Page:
In Tables 3 to 5 VLE experimental data obtained for the p-xylene(1) + m-xylene(2), p-xylene(1) + o-xylene(2) and m-xylene(1) + o-xylene(2) systems are presented. All experimental data were obtained twice as both sets of results were always very close, the mean values were reported. Gas chromatographic analysis of each phase was repeated three times, and again as the three results are very close, the mean results were reported.

 

 

Figure 4 shows that the p-xylene + m-xylene experimental data obtained in this work are similar to data published by Gmehling et al. (1980), although they were obtained at a slightly different pressure (in this work P=100.65 kPa and in Gmehling et al. (1980) P= 101.3 kPa).

 

 

Thermodynamic Consistency Test

In order to verify the quality of the data obtained, it is necessary to verify whether they are thermodynamically consistent. In this work, the test proposed by Van Ness et al. (1973) and modified by Fredenslund et al. (1977) was used. This method consists of generating values for a variable, usually pressure or composition of the vapor phase, based on the measures of other variables; the dependence on temperature was modeled with a fourth-order Legendre polynomial. Thus, there is an objective function to be minimized, which was the quadratic sum of the difference between experimental and calculated pressures. The data are considered to be consistent if the absolute mean deviation between composition of the experimental and the calculated vapor phases is lower than 0.01.

Table 6 reports the calculated values for vapor composition pressure in the thermodynamic consistency test. As all calculated deviations in composition were less than 0.01, all systems were considered thermodynamically consistent. As a further consistency test, the residuals obtained at each point for the entire composition range were analyzed, as suggested by Wisniak (1999). The residuals should be well distributed within both limits (±0.01, marked as a dotted line in the figures). Figures 5 to 8 show the residuals calculated for the four systems studied. For the cyclo-hexane+n-heptane (Figure 5), p-xylene+m-xylene (Figure 6) and m-xylene-o-xylene (Figure 8) systems the residuals were always well distributed within the limits and only a few points fell slightly outside of the range. However, for the p-xylene + o-xylene system (Figure 7), the majority of the points obtained had positive errors and four of them were outside of the range. This indicates that there is probably a systematic error, and thus this system fails the consistency test proposed by Wisniak (1999), although the absolute mean deviation for vapor-phase composition was less than 0.01 and the system was considered consistent by the test proposed by Fredenslund et al. (1977).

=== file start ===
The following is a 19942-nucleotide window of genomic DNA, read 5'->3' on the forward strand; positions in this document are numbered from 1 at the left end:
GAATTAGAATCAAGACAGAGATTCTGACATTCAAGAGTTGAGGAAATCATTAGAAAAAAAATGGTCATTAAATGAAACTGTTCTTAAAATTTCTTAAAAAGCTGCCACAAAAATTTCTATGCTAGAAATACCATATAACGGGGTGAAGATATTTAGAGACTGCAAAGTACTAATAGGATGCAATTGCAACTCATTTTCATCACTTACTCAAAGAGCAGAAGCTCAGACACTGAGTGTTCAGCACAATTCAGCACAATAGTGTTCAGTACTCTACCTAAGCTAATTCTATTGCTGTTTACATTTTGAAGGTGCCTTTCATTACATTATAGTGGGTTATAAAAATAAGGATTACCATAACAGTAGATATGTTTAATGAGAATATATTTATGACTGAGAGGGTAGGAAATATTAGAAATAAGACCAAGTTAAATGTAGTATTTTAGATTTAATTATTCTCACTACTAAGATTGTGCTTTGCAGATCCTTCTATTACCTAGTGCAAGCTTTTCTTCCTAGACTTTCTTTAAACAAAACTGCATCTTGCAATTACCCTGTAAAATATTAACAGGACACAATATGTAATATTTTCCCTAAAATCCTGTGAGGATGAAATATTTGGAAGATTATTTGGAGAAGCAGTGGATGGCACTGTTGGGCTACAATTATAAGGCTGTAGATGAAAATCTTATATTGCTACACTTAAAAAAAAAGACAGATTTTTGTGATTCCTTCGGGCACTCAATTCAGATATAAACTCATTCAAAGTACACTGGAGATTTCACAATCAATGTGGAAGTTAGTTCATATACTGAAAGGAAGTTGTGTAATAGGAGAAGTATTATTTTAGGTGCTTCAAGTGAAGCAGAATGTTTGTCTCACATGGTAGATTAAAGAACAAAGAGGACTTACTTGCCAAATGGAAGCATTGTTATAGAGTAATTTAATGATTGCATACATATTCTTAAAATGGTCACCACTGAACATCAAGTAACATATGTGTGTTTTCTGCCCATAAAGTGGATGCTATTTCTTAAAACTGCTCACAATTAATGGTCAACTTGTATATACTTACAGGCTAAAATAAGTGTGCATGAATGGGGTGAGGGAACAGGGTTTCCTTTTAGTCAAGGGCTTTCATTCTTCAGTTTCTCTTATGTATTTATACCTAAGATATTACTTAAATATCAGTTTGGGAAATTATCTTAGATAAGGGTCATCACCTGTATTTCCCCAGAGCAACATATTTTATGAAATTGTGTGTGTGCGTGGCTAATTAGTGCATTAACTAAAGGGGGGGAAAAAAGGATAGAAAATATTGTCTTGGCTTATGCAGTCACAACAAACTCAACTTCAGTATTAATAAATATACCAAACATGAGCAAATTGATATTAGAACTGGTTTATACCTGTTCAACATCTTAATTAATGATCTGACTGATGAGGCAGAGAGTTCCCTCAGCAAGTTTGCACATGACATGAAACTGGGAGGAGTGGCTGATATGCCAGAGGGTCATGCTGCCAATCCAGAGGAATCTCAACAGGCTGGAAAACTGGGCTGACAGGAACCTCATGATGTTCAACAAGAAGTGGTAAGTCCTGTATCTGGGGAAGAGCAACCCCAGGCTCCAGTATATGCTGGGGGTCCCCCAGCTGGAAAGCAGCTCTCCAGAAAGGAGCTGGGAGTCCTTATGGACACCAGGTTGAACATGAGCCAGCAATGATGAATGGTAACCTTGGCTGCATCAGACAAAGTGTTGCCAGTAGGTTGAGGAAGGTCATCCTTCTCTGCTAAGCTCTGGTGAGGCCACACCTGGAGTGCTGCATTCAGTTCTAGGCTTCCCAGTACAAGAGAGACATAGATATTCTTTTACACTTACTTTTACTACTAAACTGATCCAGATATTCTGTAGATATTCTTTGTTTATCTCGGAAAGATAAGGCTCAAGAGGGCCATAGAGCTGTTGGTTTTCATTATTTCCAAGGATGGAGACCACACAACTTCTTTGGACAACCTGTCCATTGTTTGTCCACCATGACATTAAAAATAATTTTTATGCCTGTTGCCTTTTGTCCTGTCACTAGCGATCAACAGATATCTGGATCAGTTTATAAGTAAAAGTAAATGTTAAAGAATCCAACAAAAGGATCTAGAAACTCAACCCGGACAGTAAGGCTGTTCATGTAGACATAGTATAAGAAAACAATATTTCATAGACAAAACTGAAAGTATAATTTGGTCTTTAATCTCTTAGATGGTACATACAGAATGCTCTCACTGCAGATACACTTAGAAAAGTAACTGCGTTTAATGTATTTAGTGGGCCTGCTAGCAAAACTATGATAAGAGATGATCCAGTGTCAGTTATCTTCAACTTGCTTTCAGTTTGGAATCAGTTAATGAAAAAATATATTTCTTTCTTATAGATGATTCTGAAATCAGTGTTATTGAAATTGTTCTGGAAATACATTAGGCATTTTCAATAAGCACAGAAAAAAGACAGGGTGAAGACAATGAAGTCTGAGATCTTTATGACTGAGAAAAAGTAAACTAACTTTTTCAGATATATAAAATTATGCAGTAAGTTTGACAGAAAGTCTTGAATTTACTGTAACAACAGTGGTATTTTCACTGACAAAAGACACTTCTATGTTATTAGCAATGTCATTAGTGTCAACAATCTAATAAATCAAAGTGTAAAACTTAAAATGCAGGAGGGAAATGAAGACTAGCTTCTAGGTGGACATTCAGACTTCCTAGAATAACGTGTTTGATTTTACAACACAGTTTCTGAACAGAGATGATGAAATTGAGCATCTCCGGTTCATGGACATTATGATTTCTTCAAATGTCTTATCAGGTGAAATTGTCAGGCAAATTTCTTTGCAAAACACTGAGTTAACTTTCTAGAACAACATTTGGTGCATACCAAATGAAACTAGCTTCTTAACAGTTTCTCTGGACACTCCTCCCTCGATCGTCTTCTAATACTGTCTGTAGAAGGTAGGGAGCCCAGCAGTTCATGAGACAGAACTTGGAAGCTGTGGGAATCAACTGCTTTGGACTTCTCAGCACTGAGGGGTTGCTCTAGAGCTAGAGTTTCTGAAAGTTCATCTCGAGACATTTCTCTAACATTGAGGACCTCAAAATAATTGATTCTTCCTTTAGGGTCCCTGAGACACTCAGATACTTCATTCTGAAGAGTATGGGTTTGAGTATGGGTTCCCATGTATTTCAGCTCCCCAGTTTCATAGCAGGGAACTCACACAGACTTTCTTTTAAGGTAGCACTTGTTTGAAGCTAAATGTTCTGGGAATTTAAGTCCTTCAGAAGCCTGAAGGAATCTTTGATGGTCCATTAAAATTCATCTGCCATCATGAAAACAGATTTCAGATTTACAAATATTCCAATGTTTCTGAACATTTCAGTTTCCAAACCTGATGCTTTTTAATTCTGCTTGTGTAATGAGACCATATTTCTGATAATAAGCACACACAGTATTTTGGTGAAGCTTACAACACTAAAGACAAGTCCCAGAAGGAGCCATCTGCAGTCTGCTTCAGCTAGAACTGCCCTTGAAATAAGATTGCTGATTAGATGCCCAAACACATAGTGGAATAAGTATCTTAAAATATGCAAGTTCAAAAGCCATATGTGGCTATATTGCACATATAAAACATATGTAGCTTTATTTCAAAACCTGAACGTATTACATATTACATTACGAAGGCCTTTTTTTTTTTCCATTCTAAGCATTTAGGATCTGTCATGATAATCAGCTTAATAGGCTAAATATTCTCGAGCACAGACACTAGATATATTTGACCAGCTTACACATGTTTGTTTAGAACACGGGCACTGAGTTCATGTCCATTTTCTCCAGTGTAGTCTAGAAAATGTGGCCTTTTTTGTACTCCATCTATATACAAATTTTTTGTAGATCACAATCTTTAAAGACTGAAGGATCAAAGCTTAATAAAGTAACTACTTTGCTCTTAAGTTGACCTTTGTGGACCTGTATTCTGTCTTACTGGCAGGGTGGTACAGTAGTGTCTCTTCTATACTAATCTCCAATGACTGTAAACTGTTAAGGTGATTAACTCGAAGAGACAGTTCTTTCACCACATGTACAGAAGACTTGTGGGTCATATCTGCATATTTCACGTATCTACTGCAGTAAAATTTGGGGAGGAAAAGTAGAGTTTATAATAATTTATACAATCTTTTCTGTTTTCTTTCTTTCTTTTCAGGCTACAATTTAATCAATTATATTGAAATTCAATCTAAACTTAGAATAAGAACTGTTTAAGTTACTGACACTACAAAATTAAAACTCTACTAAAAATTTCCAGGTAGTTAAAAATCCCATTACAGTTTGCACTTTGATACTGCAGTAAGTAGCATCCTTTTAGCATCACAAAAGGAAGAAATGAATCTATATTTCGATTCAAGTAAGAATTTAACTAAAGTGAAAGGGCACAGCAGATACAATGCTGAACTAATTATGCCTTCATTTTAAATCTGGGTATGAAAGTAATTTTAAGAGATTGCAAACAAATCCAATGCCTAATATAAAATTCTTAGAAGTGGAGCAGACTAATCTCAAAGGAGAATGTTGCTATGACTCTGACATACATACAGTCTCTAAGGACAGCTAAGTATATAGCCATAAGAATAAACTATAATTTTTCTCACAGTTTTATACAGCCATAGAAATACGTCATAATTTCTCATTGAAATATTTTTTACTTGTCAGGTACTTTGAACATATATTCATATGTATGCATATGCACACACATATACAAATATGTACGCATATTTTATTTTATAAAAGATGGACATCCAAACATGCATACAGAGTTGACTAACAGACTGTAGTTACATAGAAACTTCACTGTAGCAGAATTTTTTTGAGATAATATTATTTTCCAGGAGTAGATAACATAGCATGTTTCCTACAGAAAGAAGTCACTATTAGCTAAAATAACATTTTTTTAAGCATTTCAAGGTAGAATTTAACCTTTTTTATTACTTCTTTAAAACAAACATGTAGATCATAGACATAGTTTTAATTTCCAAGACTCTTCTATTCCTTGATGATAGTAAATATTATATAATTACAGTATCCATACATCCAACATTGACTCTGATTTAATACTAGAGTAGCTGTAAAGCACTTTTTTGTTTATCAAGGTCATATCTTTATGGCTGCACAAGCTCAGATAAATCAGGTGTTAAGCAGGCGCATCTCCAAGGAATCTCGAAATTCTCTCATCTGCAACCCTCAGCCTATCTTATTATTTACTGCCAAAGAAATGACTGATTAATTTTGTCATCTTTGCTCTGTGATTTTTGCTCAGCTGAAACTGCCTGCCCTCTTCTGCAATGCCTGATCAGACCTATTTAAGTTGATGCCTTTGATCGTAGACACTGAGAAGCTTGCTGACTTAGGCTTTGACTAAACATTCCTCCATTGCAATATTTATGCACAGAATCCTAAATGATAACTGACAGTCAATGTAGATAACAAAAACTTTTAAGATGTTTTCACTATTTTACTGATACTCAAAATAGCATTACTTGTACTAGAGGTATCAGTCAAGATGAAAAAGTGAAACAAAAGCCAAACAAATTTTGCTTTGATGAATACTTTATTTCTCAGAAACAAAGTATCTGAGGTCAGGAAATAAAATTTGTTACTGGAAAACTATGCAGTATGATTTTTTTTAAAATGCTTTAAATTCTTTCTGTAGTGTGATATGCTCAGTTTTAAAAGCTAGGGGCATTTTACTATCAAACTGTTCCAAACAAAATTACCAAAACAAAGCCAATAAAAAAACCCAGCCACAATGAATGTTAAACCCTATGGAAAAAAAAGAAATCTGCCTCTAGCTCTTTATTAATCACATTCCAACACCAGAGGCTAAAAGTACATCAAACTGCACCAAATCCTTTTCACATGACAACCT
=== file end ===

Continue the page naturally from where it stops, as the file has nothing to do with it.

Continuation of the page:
Data Regression

Data were regressed to obtain binary interaction parameters for the most frequently used activity coefficient models (NRTL (Renon and Prausnitz, 1968), UNIQUAC (Abrams and Prausnitz, 1975) and Wilson (1964)). In this case, the vapor phase was modeled by using the virial equation with the second virial coefficients calculated by Hayden and O'Connell (1975).